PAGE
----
Saturday, February 27, 2010

Elephants and Peppers

Luckily, whatever bug I got was shortlived, because I was back to normal yesterday. Hurray for mango juice and rest!

We saw our first elephants yesterday, first in the form of an elephantjam on the highway:

Then we took rides on them. And smelled them. Like a lot of India, the succulent is mixed with the pungent, smell-wise, and elephant don’t exactly smell succulent.

The elephants are how tourists get to Fort Amber, outside Jaipur. Fort Amber is the palace of some 16th century king or other. It’s funny how a few measly centuries of American history can barely be fit into a year of school, but Indians have millennia of history to contend with.

Nonetheless, it was a great palace – lots of great nooks and crannies and hallways and fountains and rooms. It made me want to be a 10 year old boy of a minor wife so I could run around the hallways and spy on people.

We also saw monkeys today. Unlike most other primates at the fort, they were not trying to sell us junky tourist merchandise. They just screech until someone gives them food. What it lacks in dignity, it makes up for in effectivness, because, after all, they are monkeys.

Although I'm making jokes about being accosted by people selling us stuff, I do realize it is a small price to pay for our obvious abundance.  I'll try to post something on that aspect of India a bit later.

There's no way to make this transition unclunky, but we did some shopping today. I read that the US has 900K retail outlets, and that India has 15 million. They've specifically not allowed Walmarts and such in, because most of their retail is small mom and pop shops, like this one, where the guy sells only pickles:

It made me think of the old Saturday Night Live skit about the guy who only sells scotch-tape.  He doesn't even branch out into other kinds of tape.  I think this concept could possibly work in India, where small and specialized is the rule.

We contrasted that by going to a western-style mall, which was exactly like a western-style mall.  No pictures, unfortunately, but it was funny how once we stepped into the mall, half the people were wearing jeans.  We also saw a biker dude with a Northern Illinois Law School sweatshirt on (although it was just a shirt to him -- he had no idea where it was).


I think I'm going to be a terrible food reporter, because my meals are not terribly adventurous. First off, my breakfasts have consisted of rolls and fresh papaya and yogurt. There are a number of Indian dishes usually available, but my spice-tolerance is cumulative during the day, so I have to save it up for dinner.

And yesterday, we ate at the equivalent of a Starbucks for lunch and had sandwiches. Not terribly Indian (although note the chili banana chips). We usually do better, but my spinach corn cheese sandwich was quite good a day after being ill.

Finally, last night we went to an "Asian" restaurant, which we weren’t sure what they meant, but it turned out to be Chinese and a little Thai. Some dishes were familiar, like red and green curry, but others, like chili baby corn (below) and crackling spinach were new.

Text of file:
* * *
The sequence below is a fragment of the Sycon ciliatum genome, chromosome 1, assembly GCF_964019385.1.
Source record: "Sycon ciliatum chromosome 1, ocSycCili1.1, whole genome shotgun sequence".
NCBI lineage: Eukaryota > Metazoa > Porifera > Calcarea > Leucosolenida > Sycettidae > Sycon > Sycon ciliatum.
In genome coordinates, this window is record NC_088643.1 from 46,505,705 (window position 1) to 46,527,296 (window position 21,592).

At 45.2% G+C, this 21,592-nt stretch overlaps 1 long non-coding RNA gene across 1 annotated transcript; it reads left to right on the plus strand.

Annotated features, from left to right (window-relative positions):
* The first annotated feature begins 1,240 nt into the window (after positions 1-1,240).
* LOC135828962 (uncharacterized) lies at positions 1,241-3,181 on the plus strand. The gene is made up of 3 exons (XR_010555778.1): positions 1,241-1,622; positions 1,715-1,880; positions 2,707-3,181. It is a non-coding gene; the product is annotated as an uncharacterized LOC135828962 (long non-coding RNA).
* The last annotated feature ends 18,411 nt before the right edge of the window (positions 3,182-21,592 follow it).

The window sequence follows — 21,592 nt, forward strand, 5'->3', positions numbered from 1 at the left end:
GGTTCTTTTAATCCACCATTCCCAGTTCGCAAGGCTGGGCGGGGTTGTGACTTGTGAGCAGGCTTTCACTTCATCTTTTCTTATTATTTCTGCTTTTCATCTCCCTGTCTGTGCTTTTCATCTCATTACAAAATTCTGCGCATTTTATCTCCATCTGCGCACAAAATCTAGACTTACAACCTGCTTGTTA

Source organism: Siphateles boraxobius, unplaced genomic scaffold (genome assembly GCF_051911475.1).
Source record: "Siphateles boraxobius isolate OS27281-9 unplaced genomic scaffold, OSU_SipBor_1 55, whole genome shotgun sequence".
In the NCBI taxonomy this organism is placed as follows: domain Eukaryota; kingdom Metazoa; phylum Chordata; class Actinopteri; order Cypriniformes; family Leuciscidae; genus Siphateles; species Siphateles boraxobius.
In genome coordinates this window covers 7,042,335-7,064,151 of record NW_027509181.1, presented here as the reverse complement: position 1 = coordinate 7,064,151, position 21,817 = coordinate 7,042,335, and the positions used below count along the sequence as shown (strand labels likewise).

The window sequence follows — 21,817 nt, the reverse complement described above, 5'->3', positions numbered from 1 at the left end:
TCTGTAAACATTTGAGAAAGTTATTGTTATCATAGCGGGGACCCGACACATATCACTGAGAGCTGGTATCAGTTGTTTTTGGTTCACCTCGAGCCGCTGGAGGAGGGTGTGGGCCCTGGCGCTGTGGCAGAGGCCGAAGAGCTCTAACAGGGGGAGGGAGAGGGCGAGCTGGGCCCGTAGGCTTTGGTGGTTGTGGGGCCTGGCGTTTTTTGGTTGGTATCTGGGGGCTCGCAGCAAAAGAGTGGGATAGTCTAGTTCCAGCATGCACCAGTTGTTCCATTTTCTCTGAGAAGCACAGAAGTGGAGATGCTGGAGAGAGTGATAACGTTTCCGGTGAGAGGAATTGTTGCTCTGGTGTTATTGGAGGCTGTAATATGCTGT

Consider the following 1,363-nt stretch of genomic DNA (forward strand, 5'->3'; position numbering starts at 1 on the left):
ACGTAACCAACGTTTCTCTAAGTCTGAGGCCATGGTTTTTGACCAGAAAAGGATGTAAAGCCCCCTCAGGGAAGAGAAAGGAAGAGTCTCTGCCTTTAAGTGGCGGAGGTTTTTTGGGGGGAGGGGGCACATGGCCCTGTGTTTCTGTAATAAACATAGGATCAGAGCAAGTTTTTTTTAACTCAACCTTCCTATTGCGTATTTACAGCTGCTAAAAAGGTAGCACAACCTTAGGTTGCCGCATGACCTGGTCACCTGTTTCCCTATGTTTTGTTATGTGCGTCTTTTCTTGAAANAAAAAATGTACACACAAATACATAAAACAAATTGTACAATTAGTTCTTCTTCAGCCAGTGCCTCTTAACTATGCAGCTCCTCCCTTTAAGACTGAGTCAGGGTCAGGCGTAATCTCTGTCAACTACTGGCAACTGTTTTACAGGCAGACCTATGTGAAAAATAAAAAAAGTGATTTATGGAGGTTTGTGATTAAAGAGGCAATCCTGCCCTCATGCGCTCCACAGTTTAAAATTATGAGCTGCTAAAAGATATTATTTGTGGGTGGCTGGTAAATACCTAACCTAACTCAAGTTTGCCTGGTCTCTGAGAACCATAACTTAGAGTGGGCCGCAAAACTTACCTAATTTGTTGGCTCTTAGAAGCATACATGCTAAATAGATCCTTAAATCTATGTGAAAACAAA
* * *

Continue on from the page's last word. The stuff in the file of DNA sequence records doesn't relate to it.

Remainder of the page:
I think the crackling baby spinach was the hit of the night – they figured out a way to fry spinach into a crackly form and then put sugar on it. Why fried, sugary spinach is not yet available to Americans is a capitalist mystery.

The menu had little peppers next to each item to indicate how spicy each was, which we originally thought was very helpful, until we discovered they had no relation to how actually spicy the dish was. I suppose when one's spice tolerance is at 1000, whether a dish is a 5 or 100 is too little precision to care about.

For instance, my dish of broccoli, baby corn and mushrooms was fairly tasteless until it tried to kill me. It had a red pepper hidden in it and when I bit into it my mouth exploded. I couldn't feel my tongue. My lips could have lit a cigerette. I could have warmed an entire village for a month. It was hot, is what I am saying.

Mama Usha is careful not to let us eat anything that might get us sick. Although highly appreciated, it is sometimes painful, as the when the special lassis (a yogurt drink, often mixed with fruit, like mango) of Jaipur are forbidden because they are made with local water. Oh well.

Tomorrow we are off to the desert, where it is unlikely there will be internet access.  We will be in "tents" with bathrooms, so I don't think it will be that rough. After that we have a night in a hotel in the desert, and then it's Usha's place.  So, it might be a few days before I report again.

Friday, February 26, 2010

India Day 3

Yesterday, I spent some quality time here:

I managed to get some kind of low-grade flu and was shivery and achy, had maybe a slight fever and a definite splitting headache. Usually I get sick the 2nd week of trips, so I guess I’m ahead of schedule.

So, I took a nap while everyone else went out shopping. Then I watched some cricket on TV. Cricket seems to be like baseball, except incomprehensible.